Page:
What policies determine success for food-waste recycling programs?

Scrapes of food account for 22 percent of municipal solid waste deposited in landfills or incinerators in the U.S., diverting that waste into composting and soil enrichment programs could have a significant effect on our environment.

DUSP PhD candidate, Jessica Gordon, awarded a 2017 Fulbright grant

The Fulbright Program, sponsored by the U.S. Department of State, operates in over 160 countries. Recipients of Fulbright awards represent excellent achievements in their academic and professional lives as well as demonstrated ability and leadership potential in their roles as cultural ambassadors.

Ms. Gordon will conduct her research in the Inner Mongolia, Jiangxi, and Guizhou provinces. She will be studying how governmental policies affect climate change adaptation in China.

Another Year of Water Diplomacy Workshops in Action

By Yasmin Zaerpoor

For the seventh year, MIT Professor Lawrence Susskind and Tufts Professor Shafiqul Islam hosted an international week-long Water Diplomacy Workshop for water professionals in Boston. This year’s event was hosted at the Massachusetts Institute of Technology (MIT) in Cambridge, Massachusetts. The Department of Urban Studies and Planning (DUSP) at MIT provided wonderful teaching space for this year’s workshop.

Does our health care affect where we live?

While the relationship between neighborhood effects on health are widely supported by current research, but what do we know about how does health selection into neighborhoods affect the observed link between place and health?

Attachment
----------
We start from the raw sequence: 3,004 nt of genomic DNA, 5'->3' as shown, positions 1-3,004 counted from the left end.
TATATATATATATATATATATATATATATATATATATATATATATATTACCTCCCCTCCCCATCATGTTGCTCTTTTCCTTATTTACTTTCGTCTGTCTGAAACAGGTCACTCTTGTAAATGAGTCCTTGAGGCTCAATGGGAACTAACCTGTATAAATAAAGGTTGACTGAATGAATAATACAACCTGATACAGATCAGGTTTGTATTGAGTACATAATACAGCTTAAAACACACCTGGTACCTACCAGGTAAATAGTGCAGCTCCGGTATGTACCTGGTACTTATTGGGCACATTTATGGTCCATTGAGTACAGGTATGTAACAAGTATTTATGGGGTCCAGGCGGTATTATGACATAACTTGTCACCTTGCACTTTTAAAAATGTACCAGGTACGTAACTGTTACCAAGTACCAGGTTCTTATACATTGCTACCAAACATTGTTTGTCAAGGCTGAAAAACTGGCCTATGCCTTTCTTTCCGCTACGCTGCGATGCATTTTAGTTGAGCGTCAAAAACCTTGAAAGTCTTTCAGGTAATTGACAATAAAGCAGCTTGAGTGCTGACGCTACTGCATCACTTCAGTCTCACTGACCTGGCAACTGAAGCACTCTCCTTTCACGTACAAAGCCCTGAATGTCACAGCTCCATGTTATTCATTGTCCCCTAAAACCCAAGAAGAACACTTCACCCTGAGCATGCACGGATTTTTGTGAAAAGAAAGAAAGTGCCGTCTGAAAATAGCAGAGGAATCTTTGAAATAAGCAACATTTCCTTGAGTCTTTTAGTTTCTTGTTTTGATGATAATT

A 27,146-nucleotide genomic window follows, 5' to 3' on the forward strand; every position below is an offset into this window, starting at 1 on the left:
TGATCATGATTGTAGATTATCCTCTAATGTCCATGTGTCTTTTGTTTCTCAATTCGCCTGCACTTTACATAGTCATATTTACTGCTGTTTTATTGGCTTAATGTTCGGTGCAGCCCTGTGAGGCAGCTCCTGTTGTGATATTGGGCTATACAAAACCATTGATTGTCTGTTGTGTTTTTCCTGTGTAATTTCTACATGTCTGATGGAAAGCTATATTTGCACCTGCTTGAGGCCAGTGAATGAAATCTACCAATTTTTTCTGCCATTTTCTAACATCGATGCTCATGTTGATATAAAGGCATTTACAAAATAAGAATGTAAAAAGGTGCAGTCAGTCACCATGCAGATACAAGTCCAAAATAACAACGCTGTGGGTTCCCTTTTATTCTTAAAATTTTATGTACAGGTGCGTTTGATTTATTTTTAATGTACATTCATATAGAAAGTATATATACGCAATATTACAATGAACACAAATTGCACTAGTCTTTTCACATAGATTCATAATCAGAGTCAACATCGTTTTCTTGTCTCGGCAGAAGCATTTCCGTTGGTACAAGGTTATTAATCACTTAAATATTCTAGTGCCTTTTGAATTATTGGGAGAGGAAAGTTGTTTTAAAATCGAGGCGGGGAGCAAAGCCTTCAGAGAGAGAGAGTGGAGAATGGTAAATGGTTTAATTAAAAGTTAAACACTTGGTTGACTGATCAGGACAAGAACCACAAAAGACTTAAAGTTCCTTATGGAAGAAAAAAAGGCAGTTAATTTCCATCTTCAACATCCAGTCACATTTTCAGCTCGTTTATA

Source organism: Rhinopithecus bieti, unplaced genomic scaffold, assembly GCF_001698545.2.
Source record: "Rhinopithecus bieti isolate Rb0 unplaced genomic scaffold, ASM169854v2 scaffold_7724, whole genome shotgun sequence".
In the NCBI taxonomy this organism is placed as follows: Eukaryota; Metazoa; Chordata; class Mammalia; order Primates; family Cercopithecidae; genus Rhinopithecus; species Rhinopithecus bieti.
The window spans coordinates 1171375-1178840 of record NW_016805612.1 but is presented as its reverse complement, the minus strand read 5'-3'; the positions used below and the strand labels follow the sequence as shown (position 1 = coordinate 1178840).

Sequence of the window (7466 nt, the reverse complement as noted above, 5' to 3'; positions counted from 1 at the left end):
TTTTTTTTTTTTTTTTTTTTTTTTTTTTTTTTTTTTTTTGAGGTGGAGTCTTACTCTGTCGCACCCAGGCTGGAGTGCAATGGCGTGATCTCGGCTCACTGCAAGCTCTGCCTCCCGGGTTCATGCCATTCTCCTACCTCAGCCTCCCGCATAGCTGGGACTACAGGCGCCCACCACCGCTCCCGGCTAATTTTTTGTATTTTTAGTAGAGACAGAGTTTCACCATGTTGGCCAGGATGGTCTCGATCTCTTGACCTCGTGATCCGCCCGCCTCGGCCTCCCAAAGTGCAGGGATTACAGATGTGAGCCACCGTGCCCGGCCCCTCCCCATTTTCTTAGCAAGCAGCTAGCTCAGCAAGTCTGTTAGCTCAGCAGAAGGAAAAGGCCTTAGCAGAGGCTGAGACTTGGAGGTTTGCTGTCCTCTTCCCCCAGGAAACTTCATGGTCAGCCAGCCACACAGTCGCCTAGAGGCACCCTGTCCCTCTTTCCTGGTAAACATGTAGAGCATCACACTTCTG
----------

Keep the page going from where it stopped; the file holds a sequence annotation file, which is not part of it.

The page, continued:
In an article in Preventive Medicine Reports, DUSP's Mariana Arcaya, as well as, Ruth Coleman (Oxford), Fahad Rzazk (Li Ka Shing Knowledge Institute of St Michael's Hospital), Maria Alva (RTI International), and Rury Holman (Oxford), explore what hidden factors may be informing the connection between where we live and the health outcomes.

Two DUSP Students Named Switzer Fellows

Each year, 20 promising environmental leaders are selected by their academic institution or environmental experts to be named as the year's Switzer Fellows.  In 2017, this select group included two DUSP students: Adam Hasz and Doug McPherson:

DRAN New Virtual Symposium

Why has displacement become a key academic theme, is the academic displacement literature useful for understanding the phenomena, and is displacement best conceptualized as global, local, or in a comparative context?

In a new virtual symposium, New Directions in Displacement Research, initiated by Professor Balakrishnan Rajagopal and co-edited by Sai Balakrishnan, Harvard Graduate School of Design, and Nicholas Blomley, Simon Fraser University, leading scholars engage with these questions and more to generate reflections on the field and deepen our understanding of displacement.

How can we help overcome barriers to adoption of technological solutions for urban water pollution?

One of the leading causes of water pollution is runoff from continued urbanization and aging urban infrastructure. Two new technologies, green and smart infrastructure systems, are often proposed to improve stormwater management. DUSP’s Dr. Ting Meng and Professor David Hsu, with Professor Bridget Wadzuk from Villanova University, examine the perspectives of local agency officials in Pennsylvania to better understand the perceived advantages and disadvantages of these proposed technologies, and to suggest how to overcome barriers to adoption.

How do energy measurement and disclosure policies affect energy consumption?

Buildings are responsible for about 40% of primary energy consumption and one-third of greenhouse gas emissions worldwide. As part of energy efficiency efforts, governments increasingly require building owners to measure and disclose their energy use, but do these policies themselves affect energy consumption? In a new article for Energy, DUSP’s Dr. Ting Meng and Professor David Hsu and the University of Calgary's Dr.

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